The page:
The chief god of Petra was Dhū-sharā (Δονσάρης), i.e. the lord or owner of Sharā,[9] he was worshipped under the form of a black rectangular stone, a sort of Petraean Ka'aba (Suidas Lex'. s v. Θεός Αρης, and cf. Epiphan. above). Associated with Dhū-sharā was Allāt, the chief goddess of the ancient Arabs. Sanctuary chambers may be seen at various points in the site of Petra, and many places of sacrifice open to the sky are met with among the tombs, marked by remains of altars. But most eminent of all was the great High-place which has recently been discovered on en-Nejr (or Zibb 'atūf). It consists of a rock-hewn altar of burnt-offering with a place for killing the victims beside it and a shallow court, perhaps intended to hold water, in front: the most complete specimen of an ancient Semitic sanctuary that is known.[10] Not far off are two obelisks cut out of the solid rock which has been removed to the level of their bases; these were either idols of Dhū-sharā and Allāt, or more probably were designed to mark the limits of the ḥaram of the sanctuary. West of the obelisks are three other places of sacrifice; and on the rocks below worshippers have carved their names (CIS. ii. 390-404). En-Nejr, with the theatre at its foot, must have been the sacred mountain, the original sanctuary of Petra, perhaps “the very high mountain of Arabia called Dusarē after the god Dusares” referred to by Steph. Byz. (s.v. Δονσάρη). Christianity found its way into Petra in early times; Athanasius mentions a bishop of Petra (Πετρών τής 'Αραβίας, ad Antioch. 10) named Asterius; at least one of the tombs (the “tomb with the urn”) was used as a church; an inscription in red paint records its consecration “in the time of the most holy bishop Jason” (A.D. 447). The Christianity of Petra, as of north Arabia, was swept away by the Mahommedan conquest in A.D. 629–632. Under the Latin kingdom Petra was occupied by Baldwin I. and formed the second fief of the barony of Krak with the title Chateau de la Valée de Moyse or Sela; it remained in the hands of the Franks till 1189, fragments of the Crusaders' citadel are still standing near the High-place on en-Nejr.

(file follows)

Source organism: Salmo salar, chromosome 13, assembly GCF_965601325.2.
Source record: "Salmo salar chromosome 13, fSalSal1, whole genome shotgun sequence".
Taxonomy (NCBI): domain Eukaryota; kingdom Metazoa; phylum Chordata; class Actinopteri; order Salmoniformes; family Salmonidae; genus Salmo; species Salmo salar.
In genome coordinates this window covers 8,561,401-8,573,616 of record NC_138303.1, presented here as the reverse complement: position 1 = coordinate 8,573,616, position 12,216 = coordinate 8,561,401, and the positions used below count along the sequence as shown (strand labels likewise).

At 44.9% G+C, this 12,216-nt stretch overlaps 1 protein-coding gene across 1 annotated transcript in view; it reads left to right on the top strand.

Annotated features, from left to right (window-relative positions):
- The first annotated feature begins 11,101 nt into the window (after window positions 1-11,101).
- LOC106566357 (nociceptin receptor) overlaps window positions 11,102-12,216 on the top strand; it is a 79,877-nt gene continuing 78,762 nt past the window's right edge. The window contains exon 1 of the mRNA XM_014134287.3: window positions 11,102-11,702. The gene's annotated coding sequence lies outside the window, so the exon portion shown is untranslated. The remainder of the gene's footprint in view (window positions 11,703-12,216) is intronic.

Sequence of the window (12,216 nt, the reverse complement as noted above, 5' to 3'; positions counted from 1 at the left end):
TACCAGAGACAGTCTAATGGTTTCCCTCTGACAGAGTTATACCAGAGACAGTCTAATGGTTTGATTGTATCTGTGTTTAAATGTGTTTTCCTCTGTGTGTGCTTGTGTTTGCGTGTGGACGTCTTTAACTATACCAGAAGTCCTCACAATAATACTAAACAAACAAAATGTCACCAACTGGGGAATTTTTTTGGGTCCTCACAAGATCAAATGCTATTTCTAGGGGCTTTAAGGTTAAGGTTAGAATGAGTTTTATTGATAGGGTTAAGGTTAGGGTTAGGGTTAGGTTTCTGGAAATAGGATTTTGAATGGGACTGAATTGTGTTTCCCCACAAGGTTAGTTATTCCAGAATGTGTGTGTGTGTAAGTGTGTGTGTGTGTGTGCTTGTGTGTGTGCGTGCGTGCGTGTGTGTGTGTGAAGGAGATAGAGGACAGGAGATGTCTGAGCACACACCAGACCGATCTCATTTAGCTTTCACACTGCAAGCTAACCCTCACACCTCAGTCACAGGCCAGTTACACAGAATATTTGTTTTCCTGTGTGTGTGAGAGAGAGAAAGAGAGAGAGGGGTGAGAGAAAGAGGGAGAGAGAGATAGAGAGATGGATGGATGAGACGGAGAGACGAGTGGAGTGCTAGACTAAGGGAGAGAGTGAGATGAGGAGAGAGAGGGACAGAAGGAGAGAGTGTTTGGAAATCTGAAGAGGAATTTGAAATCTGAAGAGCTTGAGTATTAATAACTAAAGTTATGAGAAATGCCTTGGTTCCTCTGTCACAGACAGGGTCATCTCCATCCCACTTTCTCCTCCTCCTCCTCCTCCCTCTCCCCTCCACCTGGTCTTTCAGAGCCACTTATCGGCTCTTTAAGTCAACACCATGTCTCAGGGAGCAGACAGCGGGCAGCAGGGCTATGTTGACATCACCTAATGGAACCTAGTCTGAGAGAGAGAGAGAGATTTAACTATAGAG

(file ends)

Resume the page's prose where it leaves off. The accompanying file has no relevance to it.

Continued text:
The ruins of Petra were an object of curiosity in the middle ages and were visited by the Sultan Bibars of Egypt towards the close of the 13th century. The first European to describe them was Burckhardt (1812). All former descriptions are now superseded by the magnificent work of Brunnow and Domaszewski, Die Provincia Arabia (1904), who have minutely surveyed the whole site, classified the tombs, and compiled the accounts of earlier investigations; and by the independent researches of Dalman, Petra und seine Felsheiligtumer (1908), and of Musil, Arabia Petraea (1907–1908). The Corpus Inscr. Sem ii. 305 sqq, should be consulted, and the descriptions in Baedeker-Socin's Palestina (7th edition), and Revue biblique for 1897, 1898, 1905. (G. A. C.*)